Study Design: A comparative study on growth of the sheep and human spine. Objective: To validate the immature sheep spine as model for the growing human spine and to yield a database for planning and interpretation of future animal experiments. Summary Of Background Data: With the current change of paradigm to nonfusion strategies for pediatric spine deformities, experimental surgery on spines of growing goats, sheep, and pigs has gained importance as preclinical proof-of-concept test. However, despite the proceeding use of animals, there is a lack of knowledge regarding the growth of the sheep spine and the relation to the human spine. Methods: Thoracic and lumbar cadaver spines were harvested from 50 Swiss alpine sheep. Specimens were obtained from newborn, 1, 3, 6, 9 and 12, 15 and 18 months old female sheep. Direct spondylometry yielded vertebral body heights, widths, and depths and spinal canal size, which were compared to pooled data on human spine growth retrieved from the literature. Results: Sheep spine growth ceases at age 15 to 18 months, which corresponds to a time-lapse model of human growth. Main growth occurs within the first 3 to 6 months of life, as opposed to human spines with maximal growth during the first 4 years and puberty. The relation between sheep and human vertebral shape is continuously changing with growth: at birth, sheep vertebrae are twice as tall, but equally wide and deep. At skeletal maturity, height is 15% to 25% bigger in sheep, but width 15% to 30% and depth 30% to 50% are smaller. Conclusion: The immature sheep spine offers fast effects if growth-modulating interventions are performed within the first 3 to 6 months of age. The differences in vertebral shapes and further distinctions between human and sheep spines such as biomechanics, facet anatomy, and rib cage morphology have to be considered when interpreting results after experimental surgery. © 2010 Lippincott Williams & Wilkins.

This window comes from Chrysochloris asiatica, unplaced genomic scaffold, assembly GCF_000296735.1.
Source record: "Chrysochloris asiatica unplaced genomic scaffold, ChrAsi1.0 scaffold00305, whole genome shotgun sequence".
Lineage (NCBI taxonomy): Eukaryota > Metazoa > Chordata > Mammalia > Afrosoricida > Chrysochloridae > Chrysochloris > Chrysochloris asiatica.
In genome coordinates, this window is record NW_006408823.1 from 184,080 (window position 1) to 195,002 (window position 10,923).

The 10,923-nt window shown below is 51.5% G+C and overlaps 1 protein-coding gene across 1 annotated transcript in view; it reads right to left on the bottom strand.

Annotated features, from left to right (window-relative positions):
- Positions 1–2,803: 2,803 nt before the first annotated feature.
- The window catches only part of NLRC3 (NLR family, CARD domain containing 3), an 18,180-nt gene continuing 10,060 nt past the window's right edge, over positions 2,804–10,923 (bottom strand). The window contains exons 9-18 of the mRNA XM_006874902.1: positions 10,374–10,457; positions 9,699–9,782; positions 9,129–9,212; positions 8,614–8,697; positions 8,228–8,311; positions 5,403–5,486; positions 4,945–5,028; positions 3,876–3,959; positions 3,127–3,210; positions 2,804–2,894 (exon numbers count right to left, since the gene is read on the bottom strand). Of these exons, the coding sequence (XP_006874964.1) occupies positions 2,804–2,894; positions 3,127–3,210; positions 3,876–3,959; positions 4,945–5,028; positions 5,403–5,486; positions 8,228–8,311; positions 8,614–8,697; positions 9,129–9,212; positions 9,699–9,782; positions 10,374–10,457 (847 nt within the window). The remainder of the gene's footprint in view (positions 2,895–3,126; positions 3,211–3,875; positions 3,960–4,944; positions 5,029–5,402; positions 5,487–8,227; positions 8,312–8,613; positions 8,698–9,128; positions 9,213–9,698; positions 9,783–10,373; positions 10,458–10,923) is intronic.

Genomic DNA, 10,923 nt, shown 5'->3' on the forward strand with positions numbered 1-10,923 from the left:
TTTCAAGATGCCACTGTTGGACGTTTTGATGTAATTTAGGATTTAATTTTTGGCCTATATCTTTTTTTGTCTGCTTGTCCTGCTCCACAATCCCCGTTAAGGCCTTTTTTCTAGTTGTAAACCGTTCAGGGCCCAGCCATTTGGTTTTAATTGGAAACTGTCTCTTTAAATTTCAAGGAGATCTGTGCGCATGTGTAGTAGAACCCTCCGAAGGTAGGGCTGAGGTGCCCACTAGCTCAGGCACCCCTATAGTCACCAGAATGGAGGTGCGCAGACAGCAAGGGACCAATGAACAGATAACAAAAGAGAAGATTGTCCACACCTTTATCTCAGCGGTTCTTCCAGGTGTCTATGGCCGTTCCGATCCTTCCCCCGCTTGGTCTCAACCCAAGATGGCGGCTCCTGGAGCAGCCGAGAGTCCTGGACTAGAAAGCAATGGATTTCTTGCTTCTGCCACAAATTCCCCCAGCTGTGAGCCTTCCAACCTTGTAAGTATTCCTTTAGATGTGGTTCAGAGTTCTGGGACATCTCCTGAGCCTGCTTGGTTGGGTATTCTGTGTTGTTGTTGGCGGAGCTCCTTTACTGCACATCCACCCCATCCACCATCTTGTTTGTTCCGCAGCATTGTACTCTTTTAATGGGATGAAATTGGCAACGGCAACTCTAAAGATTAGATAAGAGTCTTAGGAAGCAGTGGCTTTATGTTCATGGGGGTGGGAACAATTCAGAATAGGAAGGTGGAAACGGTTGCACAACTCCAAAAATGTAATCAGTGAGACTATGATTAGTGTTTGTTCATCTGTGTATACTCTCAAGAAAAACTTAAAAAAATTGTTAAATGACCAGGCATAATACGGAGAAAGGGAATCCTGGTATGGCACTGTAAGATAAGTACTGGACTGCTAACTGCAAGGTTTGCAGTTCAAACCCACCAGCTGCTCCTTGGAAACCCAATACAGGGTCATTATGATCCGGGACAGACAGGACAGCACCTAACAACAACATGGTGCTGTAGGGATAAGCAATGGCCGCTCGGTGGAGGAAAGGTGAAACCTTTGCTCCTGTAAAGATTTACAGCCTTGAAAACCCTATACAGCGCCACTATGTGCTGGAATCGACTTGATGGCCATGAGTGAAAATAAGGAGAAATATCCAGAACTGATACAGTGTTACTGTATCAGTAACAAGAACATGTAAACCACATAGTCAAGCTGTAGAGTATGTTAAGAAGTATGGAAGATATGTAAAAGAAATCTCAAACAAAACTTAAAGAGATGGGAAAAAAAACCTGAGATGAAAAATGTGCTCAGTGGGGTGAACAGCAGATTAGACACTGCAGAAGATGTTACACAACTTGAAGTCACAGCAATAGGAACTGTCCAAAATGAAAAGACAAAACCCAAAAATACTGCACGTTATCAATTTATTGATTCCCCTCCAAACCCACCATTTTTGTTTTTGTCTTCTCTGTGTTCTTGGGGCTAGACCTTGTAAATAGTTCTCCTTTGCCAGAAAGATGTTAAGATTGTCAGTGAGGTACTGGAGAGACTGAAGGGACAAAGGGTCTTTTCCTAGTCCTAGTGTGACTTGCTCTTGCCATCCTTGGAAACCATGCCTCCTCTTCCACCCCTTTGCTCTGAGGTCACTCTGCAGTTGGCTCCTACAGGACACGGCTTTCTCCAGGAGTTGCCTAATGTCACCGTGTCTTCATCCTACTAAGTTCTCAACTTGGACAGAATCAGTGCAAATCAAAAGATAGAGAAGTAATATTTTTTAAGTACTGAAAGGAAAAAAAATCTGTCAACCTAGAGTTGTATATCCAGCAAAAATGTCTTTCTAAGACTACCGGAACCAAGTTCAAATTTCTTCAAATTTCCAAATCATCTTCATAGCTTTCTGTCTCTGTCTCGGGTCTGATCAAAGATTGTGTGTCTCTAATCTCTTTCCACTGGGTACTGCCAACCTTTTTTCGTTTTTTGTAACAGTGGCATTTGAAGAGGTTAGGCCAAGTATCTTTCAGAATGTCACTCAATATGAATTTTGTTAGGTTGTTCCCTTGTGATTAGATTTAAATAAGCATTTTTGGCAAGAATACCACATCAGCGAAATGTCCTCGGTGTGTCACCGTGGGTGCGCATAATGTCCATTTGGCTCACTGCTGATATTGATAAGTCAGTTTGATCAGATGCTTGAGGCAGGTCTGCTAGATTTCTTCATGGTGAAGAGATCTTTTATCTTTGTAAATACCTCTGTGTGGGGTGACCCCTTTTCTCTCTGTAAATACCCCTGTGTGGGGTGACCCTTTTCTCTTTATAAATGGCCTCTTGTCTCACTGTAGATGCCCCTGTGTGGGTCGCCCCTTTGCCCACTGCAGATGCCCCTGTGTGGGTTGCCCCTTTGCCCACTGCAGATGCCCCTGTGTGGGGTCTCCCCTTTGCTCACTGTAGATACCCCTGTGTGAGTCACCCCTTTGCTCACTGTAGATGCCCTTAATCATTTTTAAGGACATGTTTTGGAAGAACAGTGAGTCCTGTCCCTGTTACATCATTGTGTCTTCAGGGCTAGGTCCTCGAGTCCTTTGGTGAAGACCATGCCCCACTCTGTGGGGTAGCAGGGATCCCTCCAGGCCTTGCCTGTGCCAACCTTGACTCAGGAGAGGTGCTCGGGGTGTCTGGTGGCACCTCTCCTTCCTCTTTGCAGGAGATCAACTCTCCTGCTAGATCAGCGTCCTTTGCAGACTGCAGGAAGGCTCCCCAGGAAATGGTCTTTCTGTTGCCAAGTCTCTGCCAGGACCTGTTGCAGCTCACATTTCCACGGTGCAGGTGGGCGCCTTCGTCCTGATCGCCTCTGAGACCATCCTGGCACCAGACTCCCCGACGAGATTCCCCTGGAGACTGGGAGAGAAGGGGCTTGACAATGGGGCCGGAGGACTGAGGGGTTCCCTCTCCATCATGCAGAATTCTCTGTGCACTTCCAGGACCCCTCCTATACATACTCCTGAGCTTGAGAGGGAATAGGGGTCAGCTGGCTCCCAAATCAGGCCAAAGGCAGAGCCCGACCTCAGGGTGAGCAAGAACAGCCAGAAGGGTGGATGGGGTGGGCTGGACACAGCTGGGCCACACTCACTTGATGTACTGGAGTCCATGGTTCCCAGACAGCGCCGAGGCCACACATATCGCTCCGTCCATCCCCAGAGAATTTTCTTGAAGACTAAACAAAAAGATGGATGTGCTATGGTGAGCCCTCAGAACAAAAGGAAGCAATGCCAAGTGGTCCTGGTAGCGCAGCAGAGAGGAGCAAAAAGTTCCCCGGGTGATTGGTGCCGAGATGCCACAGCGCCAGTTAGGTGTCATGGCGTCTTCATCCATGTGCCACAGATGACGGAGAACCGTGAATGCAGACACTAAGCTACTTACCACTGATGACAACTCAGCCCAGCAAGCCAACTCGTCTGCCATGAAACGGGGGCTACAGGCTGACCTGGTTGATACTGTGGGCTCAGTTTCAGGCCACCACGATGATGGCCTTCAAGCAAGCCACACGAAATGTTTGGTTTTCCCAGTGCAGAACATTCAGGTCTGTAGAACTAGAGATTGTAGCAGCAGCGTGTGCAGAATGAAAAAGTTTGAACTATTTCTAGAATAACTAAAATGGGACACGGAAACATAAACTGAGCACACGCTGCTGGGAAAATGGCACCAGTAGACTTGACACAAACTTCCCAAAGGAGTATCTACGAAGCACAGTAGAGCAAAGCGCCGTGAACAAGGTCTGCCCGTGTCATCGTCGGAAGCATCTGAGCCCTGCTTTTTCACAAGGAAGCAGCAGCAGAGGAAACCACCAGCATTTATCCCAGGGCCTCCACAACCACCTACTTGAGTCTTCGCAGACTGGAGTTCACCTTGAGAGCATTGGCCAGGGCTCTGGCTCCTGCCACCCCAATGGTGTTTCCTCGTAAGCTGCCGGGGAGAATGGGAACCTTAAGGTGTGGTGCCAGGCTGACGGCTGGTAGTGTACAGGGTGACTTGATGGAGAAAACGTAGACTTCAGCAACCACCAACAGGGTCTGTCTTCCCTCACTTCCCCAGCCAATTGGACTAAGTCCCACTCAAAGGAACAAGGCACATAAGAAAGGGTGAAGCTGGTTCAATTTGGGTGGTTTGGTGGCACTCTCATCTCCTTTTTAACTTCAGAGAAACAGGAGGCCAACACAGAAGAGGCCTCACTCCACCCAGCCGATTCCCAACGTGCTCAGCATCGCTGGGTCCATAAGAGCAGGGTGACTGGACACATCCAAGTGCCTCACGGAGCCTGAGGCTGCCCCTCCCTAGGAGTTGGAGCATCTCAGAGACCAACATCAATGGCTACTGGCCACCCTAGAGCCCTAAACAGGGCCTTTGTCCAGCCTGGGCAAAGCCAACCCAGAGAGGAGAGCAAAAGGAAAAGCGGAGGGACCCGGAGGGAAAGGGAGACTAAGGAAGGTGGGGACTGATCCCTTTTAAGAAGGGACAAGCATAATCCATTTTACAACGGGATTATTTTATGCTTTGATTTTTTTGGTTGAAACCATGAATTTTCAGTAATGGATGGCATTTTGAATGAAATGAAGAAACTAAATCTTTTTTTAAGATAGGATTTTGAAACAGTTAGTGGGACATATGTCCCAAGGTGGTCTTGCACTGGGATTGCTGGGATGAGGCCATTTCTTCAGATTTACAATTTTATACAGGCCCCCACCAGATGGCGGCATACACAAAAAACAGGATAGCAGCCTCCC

Dror I.,University College London | Schmidt P.,AO Foundation | O'Connor L.,Northwestern University
Medical Teacher | Year: 2011

As new technology becomes available and is used for educational purposes, educators often take existing training and simply transcribe it into the new technological medium. However, when technology drives e-learning rather than the learner and the learning, and when it uses designs and approaches that were not originally built for e-learning, then often technology does not enhance the learning (it may even be detrimental to it). The success of e-learning depends on it being 'brain friendly', on engaging the learners from an understanding of how the cognitive system works. This enables educators to optimize learning by achieving correct mental representations that will be remembered and applied in practice. Such technology enhanced learning (TEL) involves developing and using novel approaches grounded in cognitive neuroscience; for example, gaming and simulations that distort realism rather than emphasizing visual fidelity and realism, making videos interactive, training for 'error recovery' rather than for 'error reduction', and a whole range of practical ways that result in effective TEL. These are a result of e-learning that is built to fit and support the cognitive system, and therefore optimize the learning. © 2011 Informa UK Ltd All rights reserved.